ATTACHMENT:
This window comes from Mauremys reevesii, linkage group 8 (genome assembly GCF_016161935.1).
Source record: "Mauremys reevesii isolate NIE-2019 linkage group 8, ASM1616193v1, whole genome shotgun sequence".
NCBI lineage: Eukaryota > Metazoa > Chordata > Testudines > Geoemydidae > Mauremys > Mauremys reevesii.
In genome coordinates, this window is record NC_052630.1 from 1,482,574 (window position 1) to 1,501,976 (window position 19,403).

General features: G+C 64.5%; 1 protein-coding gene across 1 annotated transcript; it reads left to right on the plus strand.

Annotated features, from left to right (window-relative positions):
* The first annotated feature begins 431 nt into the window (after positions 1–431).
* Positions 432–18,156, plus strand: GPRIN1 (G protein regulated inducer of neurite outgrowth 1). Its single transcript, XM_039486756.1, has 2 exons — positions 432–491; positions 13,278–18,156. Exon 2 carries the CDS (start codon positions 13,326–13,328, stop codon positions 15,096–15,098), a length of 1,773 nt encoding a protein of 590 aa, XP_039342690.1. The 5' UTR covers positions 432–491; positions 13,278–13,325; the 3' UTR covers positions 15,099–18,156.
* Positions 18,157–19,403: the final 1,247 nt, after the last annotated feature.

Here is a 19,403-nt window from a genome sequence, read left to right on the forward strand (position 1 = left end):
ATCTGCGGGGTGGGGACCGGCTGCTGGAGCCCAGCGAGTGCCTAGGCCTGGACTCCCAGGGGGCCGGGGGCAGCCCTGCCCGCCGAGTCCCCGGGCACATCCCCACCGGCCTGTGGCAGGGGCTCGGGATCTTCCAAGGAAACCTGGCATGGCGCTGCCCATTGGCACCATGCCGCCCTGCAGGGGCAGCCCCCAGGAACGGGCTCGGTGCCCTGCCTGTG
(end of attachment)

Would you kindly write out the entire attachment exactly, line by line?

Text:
This window comes from Mauremys reevesii, linkage group 8 (genome assembly GCF_016161935.1).
Source record: "Mauremys reevesii isolate NIE-2019 linkage group 8, ASM1616193v1, whole genome shotgun sequence".
NCBI lineage: Eukaryota > Metazoa > Chordata > Testudines > Geoemydidae > Mauremys > Mauremys reevesii.
In genome coordinates, this window is record NC_052630.1 from 1,482,574 (window position 1) to 1,501,976 (window position 19,403).

General features: G+C 64.5%; 1 protein-coding gene across 1 annotated transcript; it reads left to right on the plus strand.

Annotated features, from left to right (window-relative positions):
* The first annotated feature begins 431 nt into the window (after positions 1–431).
* Positions 432–18,156, plus strand: GPRIN1 (G protein regulated inducer of neurite outgrowth 1). Its single transcript, XM_039486756.1, has 2 exons — positions 432–491; positions 13,278–18,156. Exon 2 carries the CDS (start codon positions 13,326–13,328, stop codon positions 15,096–15,098), a length of 1,773 nt encoding a protein of 590 aa, XP_039342690.1. The 5' UTR covers positions 432–491; positions 13,278–13,325; the 3' UTR covers positions 15,099–18,156.
* Positions 18,157–19,403: the final 1,247 nt, after the last annotated feature.

Here is a 19,403-nt window from a genome sequence, read left to right on the forward strand (position 1 = left end):
ATCTGCGGGGTGGGGACCGGCTGCTGGAGCCCAGCGAGTGCCTAGGCCTGGACTCCCAGGGGGCCGGGGGCAGCCCTGCCCGCCGAGTCCCCGGGCACATCCCCACCGGCCTGTGGCAGGGGCTCGGGATCTTCCAAGGAAACCTGGCATGGCGCTGCCCATTGGCACCATGCCGCCCTGCAGGGGCAGCCCCCAGGAACGGGCTCGGTGCCCTGCCTGTG